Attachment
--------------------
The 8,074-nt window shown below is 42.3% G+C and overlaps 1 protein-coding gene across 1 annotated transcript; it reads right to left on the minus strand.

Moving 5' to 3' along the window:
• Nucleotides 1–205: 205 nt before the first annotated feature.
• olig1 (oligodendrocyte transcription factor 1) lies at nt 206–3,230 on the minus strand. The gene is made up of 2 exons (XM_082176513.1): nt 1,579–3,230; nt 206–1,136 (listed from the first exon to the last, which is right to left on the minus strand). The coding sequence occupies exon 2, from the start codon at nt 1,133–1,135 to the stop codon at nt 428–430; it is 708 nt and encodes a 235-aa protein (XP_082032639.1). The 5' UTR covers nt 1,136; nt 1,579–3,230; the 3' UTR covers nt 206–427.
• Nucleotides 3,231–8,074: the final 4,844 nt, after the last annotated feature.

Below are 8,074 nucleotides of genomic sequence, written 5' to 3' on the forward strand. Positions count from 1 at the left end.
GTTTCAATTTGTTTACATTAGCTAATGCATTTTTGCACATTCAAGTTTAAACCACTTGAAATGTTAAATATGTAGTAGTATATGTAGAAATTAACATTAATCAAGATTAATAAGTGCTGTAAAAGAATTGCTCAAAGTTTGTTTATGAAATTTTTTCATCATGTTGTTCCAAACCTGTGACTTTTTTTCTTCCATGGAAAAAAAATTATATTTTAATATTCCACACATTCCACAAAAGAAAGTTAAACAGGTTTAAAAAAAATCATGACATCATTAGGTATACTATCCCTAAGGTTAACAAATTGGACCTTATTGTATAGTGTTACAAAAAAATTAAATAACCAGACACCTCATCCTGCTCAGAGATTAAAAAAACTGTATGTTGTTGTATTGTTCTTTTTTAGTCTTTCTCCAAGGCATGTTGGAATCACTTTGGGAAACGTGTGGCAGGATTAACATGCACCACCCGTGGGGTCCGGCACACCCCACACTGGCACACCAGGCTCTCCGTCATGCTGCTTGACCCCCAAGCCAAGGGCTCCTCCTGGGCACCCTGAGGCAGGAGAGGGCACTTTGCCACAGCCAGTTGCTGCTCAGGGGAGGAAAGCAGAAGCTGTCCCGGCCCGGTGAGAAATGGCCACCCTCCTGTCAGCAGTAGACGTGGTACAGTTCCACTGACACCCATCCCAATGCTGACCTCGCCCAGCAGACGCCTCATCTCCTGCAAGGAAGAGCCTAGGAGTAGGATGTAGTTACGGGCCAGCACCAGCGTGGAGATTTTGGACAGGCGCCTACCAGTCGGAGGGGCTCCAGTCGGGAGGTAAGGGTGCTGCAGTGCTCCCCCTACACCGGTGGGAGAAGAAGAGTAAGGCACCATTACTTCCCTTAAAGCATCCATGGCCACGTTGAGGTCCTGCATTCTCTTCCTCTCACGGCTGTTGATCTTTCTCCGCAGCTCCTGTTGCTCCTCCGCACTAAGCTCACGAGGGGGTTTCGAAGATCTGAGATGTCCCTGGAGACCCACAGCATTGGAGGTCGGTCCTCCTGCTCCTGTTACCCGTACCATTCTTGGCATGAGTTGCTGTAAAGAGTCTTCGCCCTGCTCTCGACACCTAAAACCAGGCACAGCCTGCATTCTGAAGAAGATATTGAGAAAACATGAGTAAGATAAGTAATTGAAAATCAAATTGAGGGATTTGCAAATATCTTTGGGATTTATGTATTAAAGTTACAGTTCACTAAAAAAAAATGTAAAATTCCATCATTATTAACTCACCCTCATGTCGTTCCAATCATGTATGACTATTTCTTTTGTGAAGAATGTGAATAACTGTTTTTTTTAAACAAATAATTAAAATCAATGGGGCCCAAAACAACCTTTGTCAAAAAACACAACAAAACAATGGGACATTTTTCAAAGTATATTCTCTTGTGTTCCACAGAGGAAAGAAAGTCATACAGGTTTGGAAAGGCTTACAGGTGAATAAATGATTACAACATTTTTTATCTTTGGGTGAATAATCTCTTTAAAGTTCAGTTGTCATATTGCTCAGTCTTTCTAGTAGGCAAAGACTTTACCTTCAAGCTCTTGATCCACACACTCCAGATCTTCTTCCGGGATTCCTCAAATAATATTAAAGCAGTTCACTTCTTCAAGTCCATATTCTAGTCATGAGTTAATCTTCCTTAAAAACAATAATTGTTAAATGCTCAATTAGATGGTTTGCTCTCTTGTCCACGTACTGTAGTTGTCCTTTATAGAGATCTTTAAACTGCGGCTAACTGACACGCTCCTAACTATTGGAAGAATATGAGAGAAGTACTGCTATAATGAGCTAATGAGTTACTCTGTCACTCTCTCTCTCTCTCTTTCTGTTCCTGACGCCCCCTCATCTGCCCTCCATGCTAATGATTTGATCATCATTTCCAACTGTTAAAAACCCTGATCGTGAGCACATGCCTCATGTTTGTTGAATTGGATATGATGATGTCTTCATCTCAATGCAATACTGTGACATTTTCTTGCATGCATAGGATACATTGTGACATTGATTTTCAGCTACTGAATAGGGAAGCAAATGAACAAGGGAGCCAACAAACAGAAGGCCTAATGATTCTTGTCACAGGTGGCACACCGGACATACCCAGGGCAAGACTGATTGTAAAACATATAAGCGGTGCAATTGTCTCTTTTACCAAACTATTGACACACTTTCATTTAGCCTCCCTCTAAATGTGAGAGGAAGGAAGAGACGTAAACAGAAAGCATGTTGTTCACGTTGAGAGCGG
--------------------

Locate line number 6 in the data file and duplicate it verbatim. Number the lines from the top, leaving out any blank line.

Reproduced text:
Below are 8,074 nucleotides of genomic sequence, written 5' to 3' on the forward strand. Positions count from 1 at the left end.